glXSwapBuffers GPU time accurate?


A bit of background: I’m working on a project where we’re using UE4, and modifying it to render as fast a possible. At the moment, I’ve got a simple scene:

  • A single white cube
  • Double-buffered
  • VSync disabled/Immediate Swap Mode
  • Running on CentOS 7
  • Using nVidia drivers, version 390.48
  • Quadro P2000 card
  • Using OpenGL 4

This is rendering at ~0.9ms. For comparison’s sake, I’m rendering a similar scene in OpenSceneGraph’s OSGViewer (which, I believe is using OGL 3 or perhaps older, and might not be double buffered) at ~0.4ms. Obviously UE4 is doing a lot of extra stuff in the background, but then that is the point: I’m trying to identify and strip out UE4 features we don’t currently need in our project. Looking at the stats, I’m GPU-bound (Game Thread ~= 0.5ms, Render Thread ~= 0.3ms, GPU ~= 0.9ms). I used UE4’s GPU stats measuring to track down the biggest slowdown to somewhere at the end of the frame. I got as far as I could with UE4’s GPU stats, and I’ve discovered and started using the Linux Graphics Debugger.

I should also say that, while I’ve done game programming for years, I’m not super well versed in lower-level rendering code. I’ve only been mucking around with it off-and-on for probably 6-9 months

Okay, so! Analyzing the scene in the debugger, I’ve only got a handful of things taking time on the GPU:

  • Clearing the depth buffer: ~76us
  • Drawing a depth “prepass”: ~4.8us
  • Clearing the main frame buffer: ~128us
  • Drawing the base pass: ~96us
  • Drawing a post-process pass: ~211us
  • glXSwapBuffers: ~685us

As you can see, the SwapBuffers call is by far the slowest GPU-side.

I’ve read that OpenGL operates in such a way that render commands are added queued up and processed “later on”, so you can’t use the time it takes to make the GL call as a measurement of how long things are taking GPU-side. However, this tool appears to be telling me explicitly how long the operation is taking CPU-side and GPU-side.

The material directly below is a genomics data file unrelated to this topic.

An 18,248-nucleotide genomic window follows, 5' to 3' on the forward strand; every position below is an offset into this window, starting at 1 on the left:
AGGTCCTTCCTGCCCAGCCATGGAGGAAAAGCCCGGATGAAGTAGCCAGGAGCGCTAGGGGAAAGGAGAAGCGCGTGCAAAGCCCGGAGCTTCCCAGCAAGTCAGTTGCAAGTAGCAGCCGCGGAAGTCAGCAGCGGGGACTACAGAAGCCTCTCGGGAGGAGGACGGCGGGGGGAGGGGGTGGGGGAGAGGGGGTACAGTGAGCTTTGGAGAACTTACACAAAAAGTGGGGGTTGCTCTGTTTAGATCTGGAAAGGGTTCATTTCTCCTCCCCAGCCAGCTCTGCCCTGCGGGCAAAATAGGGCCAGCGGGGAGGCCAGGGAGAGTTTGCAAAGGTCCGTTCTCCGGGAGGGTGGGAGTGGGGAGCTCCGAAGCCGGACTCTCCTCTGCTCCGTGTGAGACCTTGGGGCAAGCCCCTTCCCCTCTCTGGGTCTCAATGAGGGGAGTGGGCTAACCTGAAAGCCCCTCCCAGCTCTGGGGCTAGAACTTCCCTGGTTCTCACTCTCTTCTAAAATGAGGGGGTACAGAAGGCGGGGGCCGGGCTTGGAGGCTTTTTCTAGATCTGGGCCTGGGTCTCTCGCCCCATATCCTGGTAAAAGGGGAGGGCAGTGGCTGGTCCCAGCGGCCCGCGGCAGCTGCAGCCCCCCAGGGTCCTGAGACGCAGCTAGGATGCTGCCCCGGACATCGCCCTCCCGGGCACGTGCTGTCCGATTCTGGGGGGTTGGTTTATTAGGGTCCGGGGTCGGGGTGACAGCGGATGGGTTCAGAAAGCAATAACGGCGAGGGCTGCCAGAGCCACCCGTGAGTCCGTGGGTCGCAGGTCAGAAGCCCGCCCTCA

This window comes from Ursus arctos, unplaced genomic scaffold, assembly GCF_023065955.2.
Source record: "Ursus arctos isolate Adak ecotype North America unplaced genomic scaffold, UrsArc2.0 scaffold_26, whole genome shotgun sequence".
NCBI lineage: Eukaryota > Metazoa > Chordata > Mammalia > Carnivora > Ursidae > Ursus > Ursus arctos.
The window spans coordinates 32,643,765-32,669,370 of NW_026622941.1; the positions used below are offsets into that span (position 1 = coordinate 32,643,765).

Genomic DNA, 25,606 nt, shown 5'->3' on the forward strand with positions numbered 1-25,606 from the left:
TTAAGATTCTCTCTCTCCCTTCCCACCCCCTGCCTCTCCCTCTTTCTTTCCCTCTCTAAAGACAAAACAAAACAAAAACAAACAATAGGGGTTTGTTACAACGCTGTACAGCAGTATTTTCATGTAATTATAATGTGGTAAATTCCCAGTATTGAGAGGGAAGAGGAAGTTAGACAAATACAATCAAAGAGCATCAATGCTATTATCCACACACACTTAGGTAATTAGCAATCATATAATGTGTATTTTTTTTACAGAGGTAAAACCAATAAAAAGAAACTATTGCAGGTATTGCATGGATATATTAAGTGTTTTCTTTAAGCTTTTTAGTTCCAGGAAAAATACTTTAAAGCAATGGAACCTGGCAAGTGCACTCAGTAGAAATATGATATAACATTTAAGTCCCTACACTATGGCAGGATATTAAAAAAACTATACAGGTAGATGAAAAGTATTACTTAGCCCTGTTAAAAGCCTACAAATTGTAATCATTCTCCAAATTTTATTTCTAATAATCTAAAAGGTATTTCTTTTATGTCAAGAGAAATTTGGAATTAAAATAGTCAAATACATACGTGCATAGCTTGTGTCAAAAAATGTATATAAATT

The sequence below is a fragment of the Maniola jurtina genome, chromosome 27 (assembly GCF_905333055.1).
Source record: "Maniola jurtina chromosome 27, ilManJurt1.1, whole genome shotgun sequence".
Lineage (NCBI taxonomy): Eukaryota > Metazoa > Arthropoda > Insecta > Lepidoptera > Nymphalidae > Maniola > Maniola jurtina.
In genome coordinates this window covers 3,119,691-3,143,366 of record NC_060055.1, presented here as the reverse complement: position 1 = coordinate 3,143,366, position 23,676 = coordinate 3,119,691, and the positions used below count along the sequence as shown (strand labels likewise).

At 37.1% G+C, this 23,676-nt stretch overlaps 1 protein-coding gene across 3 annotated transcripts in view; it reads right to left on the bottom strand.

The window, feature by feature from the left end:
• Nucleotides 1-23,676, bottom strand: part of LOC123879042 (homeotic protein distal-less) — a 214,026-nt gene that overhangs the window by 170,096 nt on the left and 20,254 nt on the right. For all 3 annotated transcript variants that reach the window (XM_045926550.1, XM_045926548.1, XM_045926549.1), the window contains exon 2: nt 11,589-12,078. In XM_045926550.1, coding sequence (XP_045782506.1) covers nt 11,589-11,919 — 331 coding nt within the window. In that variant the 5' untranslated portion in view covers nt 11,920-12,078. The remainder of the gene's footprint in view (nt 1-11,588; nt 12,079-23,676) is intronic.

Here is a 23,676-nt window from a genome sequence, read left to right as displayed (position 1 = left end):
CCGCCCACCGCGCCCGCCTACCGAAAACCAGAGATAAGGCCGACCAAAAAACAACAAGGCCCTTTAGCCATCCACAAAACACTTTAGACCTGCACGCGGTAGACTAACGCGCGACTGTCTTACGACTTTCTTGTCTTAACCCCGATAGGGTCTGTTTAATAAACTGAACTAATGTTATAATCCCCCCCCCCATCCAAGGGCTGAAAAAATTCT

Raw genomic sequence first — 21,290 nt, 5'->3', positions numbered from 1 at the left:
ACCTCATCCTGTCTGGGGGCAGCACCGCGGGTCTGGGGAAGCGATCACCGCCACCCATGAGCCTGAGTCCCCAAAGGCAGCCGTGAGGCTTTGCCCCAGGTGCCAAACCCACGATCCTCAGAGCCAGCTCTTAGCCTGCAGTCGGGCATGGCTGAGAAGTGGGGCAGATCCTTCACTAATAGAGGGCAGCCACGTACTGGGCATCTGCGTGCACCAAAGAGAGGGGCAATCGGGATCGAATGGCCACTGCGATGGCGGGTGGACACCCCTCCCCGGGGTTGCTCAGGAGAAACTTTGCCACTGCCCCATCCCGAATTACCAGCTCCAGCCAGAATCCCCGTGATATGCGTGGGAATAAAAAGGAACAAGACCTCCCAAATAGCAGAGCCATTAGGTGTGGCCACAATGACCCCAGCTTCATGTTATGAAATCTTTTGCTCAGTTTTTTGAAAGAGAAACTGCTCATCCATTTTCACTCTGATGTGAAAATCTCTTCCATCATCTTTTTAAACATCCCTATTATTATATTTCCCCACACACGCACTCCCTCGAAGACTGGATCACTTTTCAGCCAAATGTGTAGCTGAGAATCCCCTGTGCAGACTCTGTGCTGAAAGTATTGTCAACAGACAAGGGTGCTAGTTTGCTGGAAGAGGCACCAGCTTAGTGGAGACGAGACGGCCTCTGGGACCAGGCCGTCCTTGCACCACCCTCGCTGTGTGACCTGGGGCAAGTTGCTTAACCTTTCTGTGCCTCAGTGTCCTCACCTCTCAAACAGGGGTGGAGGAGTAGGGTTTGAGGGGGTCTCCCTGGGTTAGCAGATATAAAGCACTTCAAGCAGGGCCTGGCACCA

I guess my question is: is the GPU time I’m seeing in the Debugger accurate? Is the shown time wholly and entirely due to the glXSwapBuffers call, and not any previous rendering commands?

My followup question would then be (and this may be a question for another sub forum): is there anything I can do to speed up that call? Or does that time seem perfectly reasonable, and I’m just running up against the overhead of swapping buffers?

Thank you for your time and help!

Interestingly, I just tried out RenderDoc, and it’s claiming the following numbers:

  • Clear depth buffer: nan us
  • Draw depth prepass: (Split into two calls: ~21.76 us and ~18.24us)
  • Clear the main framebuffer: ~120us
  • Draw the base pass: ~72us
  • Draw a post-process pass: ~220us
  • glBlitFramebuffer: ~156us
  • SwapBuffers: ~1.2us

So… maybe the blitting is what’s actually taking the time? The Graphics Debugger didn’t show any GPU time for the blit which, in retrospect, seems suspicious.

To follow up, adding an extra glBlitFramebuffer call for testing increases the time attributed to glXSwapBuffers by ~60-80%, so I believe it definitely is the cause of the slowdown.

There doesn’t appear to be any way around making that call, or any way to speed it up.

May have to switch to Vulkan.

Hi thegsusfreek,

Thanks for feedback about LGD!
It’s a known issue that glBlitFrameBuffer is not timed in profiler. It will be addressed in future releases.

Excellent! Thanks for the info.